In conclusion I find myself generally comfortable with the observations in the body of the majority opinion.4 The general advice there provides a useful, if somewhat vague, guide for the judge to determine the weight to be given to a classical contingent fee contract. The only difficulty here is that this is not such a case.
If the Secretary is going to object, the objection ought to be made at the district court level where factual disputes, if any, can be resolved. When the objection comes for the first time on appeal, as in the case here, we are faced with a number of nit-picking factual disputes which we do not have the capability, short of remand, to resolve
The fee contract actually provided for a fee not to exceed twenty-five percent, consistent with the authority of the court to order a fee less than twenty-five percent
The district court, as is usual, never saw Benjamin's actual time records. A recapitulation of the records was attached to the petition for fee approval
The relevant language of the agreement to represent, which was entered into June 24, 1987 and therefore prior to Rodriquez, is as follows:
That said ATTORNEYS agree with the CLIENT to represent said CLIENT in any and all dealings with the Social Security Administration with regard to the collection of any Social Security benefits, (including but not limited to Social Security Disability Benefits, Widow's Benefits, "Black Lung" Benefits, and "Old Age" Benefits), and, in consideration for these services, it is agreed that said ATTORNEYS shall receive a sum of money up to twenty-five (25%) percent of the accrued benefits awarded to said Client as a result of said ATTORNEYS representation, as shall be determined by the Division, Agency Branch or Court authorized to set such fees.
It is understood and agreed between the CLIENT and said ATTORNEYS that the payment of the above mentioned fee is subject to review and approval by the Social Security Administration. Said ATTORNEYS agree to accept as their total fee for representation the fee which is authorized by the Social Security Administration. In addition, it is agreed between the herein referred to CLIENT and ATTORNEYS that any sums advanced in payment of medical report charges will be reimbursed to said ATTORNEYS if authorization for same is received from the Social Security Administration.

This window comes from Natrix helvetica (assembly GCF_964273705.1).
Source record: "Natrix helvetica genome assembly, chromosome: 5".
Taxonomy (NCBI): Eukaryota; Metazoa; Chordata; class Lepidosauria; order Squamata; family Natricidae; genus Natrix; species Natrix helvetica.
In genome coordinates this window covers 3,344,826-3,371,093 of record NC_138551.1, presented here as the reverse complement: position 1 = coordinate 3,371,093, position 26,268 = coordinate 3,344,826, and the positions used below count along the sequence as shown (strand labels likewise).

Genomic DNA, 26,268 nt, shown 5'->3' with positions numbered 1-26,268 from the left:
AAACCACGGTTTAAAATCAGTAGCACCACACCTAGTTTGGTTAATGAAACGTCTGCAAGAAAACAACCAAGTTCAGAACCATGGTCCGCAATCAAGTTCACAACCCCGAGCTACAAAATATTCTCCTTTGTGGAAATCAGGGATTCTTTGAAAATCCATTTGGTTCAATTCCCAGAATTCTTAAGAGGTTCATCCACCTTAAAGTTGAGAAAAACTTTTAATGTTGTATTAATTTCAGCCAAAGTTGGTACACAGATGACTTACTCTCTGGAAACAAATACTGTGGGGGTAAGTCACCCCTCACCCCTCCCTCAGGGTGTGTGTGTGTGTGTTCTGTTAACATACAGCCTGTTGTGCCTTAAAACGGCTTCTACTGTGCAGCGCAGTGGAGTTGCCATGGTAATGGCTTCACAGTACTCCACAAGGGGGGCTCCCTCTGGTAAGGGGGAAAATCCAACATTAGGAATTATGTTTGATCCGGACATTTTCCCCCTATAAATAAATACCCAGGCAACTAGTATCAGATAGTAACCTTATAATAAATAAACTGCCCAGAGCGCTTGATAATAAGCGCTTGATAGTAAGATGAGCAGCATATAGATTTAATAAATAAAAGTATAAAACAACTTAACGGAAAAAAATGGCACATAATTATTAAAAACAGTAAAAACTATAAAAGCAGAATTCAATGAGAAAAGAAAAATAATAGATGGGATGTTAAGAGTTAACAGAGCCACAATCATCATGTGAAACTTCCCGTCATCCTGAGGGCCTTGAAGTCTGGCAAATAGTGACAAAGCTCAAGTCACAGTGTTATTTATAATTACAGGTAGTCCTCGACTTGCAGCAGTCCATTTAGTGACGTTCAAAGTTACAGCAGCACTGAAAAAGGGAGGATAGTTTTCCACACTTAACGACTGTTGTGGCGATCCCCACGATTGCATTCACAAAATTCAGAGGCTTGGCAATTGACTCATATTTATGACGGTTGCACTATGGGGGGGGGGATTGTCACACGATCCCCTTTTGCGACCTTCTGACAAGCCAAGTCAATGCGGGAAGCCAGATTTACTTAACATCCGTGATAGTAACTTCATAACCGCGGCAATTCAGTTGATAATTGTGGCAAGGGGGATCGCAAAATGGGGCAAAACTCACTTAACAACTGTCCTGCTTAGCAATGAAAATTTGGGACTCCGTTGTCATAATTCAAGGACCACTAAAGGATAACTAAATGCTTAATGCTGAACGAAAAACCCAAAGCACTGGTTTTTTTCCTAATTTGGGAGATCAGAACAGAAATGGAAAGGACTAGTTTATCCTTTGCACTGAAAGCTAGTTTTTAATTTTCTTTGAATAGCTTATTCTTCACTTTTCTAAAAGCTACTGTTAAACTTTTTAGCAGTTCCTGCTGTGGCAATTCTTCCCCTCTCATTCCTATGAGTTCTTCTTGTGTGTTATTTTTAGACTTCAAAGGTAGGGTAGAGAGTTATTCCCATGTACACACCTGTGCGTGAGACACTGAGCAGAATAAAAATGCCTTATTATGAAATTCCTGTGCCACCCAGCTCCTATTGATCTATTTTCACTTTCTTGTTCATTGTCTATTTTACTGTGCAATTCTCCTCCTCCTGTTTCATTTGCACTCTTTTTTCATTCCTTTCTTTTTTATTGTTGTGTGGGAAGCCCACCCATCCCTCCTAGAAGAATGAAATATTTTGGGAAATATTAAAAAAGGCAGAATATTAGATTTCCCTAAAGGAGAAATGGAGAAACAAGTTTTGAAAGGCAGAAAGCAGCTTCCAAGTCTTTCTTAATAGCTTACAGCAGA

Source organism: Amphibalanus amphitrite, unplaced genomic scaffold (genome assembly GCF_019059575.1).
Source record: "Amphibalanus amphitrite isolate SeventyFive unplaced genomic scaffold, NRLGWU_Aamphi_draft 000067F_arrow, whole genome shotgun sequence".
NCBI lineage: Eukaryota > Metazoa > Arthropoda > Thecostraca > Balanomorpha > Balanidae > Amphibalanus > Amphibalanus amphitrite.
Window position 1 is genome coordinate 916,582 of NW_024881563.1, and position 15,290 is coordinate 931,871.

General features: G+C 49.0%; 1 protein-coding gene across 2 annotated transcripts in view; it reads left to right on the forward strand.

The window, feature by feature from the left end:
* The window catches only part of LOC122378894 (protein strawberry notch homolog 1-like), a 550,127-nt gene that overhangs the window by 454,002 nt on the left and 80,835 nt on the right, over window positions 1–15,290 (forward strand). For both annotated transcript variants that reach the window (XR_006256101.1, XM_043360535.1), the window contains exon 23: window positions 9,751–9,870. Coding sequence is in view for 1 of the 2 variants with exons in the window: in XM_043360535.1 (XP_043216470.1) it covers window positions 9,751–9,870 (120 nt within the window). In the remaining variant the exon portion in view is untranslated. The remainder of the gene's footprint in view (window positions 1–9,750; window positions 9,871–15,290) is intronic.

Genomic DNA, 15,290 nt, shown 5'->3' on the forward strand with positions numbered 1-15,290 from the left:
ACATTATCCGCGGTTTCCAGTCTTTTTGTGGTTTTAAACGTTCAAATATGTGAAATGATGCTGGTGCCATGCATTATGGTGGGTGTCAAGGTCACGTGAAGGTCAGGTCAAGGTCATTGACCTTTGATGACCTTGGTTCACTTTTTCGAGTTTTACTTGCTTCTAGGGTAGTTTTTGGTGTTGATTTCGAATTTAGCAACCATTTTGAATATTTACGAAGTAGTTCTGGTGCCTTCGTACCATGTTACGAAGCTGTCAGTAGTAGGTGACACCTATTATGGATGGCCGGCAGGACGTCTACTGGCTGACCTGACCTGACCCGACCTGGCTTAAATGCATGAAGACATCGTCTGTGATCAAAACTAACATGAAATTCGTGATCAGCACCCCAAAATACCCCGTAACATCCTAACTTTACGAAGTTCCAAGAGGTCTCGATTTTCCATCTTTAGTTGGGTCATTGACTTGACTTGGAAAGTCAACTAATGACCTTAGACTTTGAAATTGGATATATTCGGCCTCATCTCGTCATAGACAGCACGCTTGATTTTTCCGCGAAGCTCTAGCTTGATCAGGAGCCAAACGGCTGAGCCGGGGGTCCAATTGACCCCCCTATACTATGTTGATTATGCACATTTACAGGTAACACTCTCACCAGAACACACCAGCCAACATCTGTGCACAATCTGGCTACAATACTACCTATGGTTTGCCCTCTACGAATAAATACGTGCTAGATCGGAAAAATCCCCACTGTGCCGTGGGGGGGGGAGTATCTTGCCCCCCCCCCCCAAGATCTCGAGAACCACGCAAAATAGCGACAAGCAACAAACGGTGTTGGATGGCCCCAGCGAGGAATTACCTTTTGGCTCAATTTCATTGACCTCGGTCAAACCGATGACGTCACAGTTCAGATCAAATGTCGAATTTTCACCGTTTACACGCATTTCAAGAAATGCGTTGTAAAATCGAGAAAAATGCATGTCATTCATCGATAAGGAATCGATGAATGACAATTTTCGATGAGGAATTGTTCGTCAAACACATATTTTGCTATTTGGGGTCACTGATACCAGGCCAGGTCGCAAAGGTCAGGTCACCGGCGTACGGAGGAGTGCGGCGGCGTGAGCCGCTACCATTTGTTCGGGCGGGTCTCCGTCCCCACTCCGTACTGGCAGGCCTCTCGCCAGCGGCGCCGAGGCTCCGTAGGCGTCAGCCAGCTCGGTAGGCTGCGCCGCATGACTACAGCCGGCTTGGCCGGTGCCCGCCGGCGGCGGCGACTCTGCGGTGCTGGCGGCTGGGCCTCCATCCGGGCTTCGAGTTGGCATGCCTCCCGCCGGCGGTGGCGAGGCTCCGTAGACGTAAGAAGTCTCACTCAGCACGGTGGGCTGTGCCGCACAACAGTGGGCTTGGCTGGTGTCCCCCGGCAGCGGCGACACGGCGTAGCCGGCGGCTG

Jt.App. at 12.
There is at least some authority which suggests that a claimant and his attorney could contract for the payment of fees on an hourly basis in event of an unsuccessful result and that such would be a fully enforceable contract. See Hutchinson v. Bowen, 676 F.Supp. 72, 74 (D.N.J.1988) (ruling that section 406(b) on its face applies only to successful appeals)
A fact sheet appended to plaintiff's brief on appeal reports an "hourly rate requested" at $151.51 based upon the total fee requested, $5,265.12, divided by the 34 3/4 hours reported spent. This is characterized in plaintiff's brief as the "effective hourly rate." If the trial judge properly reduced to 28 hours the allowable time on the appeal, the "effective hourly rate" so revised would rise to over $188
I do, however, have difficulty in understanding the purpose of the majority's observation that the trial judge never saw attorney Benjamin's actual time records. See footnote 3 majority opinion. His detailed time record appears item by item at pages 9-11 of the joint appendix and there is nothing to suggest that the factual data therein is different from the actual records in attorney Benjamin's books